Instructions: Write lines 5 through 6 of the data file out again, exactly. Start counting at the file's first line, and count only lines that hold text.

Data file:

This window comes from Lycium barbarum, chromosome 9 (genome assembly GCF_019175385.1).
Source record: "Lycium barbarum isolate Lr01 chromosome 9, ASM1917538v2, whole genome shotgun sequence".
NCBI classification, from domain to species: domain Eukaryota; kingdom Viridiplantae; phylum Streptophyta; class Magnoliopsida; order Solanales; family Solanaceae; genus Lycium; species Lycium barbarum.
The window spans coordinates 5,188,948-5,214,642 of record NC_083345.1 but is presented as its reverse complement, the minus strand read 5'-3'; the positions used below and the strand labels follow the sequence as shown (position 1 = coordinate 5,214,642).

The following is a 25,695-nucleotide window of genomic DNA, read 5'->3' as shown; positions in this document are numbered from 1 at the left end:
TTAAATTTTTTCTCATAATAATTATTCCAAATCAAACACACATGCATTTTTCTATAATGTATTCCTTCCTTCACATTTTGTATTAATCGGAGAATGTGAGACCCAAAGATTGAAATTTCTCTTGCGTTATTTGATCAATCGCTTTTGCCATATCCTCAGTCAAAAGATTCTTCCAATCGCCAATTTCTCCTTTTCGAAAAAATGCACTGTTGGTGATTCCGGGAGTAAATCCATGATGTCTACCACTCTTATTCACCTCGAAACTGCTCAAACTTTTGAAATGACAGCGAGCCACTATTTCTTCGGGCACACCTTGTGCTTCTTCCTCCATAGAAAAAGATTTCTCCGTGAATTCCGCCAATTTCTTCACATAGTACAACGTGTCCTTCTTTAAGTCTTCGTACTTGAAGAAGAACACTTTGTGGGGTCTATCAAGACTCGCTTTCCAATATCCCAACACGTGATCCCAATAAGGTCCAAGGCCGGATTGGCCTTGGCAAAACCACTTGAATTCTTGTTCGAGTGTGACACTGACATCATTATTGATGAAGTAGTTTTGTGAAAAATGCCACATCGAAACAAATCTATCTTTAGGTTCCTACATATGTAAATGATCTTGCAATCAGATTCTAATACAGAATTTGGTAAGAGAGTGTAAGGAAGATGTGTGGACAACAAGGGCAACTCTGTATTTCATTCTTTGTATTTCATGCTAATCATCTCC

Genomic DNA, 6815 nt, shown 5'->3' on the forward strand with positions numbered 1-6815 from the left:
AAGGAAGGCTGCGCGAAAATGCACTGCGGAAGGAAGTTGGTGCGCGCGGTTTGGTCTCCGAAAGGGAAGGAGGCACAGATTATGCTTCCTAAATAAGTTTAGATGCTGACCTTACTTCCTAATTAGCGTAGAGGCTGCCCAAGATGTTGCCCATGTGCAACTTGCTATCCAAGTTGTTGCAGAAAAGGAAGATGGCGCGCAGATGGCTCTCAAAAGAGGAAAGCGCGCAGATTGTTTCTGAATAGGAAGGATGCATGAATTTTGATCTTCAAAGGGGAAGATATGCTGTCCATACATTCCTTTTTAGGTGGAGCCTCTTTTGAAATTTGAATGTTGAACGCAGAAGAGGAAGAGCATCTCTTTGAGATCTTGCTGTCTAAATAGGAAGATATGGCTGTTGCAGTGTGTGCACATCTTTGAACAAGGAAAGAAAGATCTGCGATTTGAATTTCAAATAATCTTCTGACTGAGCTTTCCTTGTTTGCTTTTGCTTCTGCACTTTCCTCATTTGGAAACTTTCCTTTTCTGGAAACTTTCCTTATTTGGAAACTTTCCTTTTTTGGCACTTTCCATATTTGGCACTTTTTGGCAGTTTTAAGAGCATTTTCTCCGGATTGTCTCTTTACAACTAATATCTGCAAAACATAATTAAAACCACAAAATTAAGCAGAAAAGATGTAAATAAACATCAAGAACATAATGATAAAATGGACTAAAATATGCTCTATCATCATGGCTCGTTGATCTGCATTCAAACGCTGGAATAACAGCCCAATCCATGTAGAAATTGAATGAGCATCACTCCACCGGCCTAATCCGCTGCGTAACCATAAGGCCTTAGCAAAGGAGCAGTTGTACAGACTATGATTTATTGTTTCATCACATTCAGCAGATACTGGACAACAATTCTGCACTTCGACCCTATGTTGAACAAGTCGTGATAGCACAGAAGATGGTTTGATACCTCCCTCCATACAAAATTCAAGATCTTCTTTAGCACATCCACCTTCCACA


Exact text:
The following is a 25,695-nucleotide window of genomic DNA, read 5'->3' as shown; positions in this document are numbered from 1 at the left end:
TTAAATTTTTTCTCATAATAATTATTCCAAATCAAACACACATGCATTTTTCTATAATGTATTCCTTCCTTCACATTTTGTATTAATCGGAGAATGTGAGACCCAAAGATTGAAATTTCTCTTGCGTTATTTGATCAATCGCTTTTGCCATATCCTCAGTCAAAAGATTCTTCCAATCGCCAATTTCTCCTTTTCGAAAAAATGCACTGTTGGTGATTCCGGGAGTAAATCCATGATGTCTACCACTCTTATTCACCTCGAAACTGCTCAAACTTTTGAAATGACAGCGAGCCACTATTTCTTCGGGCACACCTTGTGCTTCTTCCTCCATAGAAAAAGATTTCTCCGTGAATTCCGCCAATTTCTTCACATAGTACAACGTGTCCTTCTTTAAGTCTTCGTACTTGAAGAAGAACACTTTGTGGGGTCTATCAAGACTCGCTTTCCAATATCCCAACACGTGATCCCAATAAGGTCCAAGGCCGGATTGGCCTTGGCAAAACCACTTGAATTCTTGTTCGAGTGTGACACTGACATCATTATTGATGAAGTAGTTTTGTGAAAAATGCCACATCGAAACAAATCTATCTTTAGGTTCCTACATATGTAAATGATCTTGCAATCAGATTCTAATACAGAATTTGGTAAGAGAGTGTAAGGAAGATGTGTGGACAACAAGGGCAACTCTGTATTTCATTCTTTGTATTTCATGCTAATCATCTCC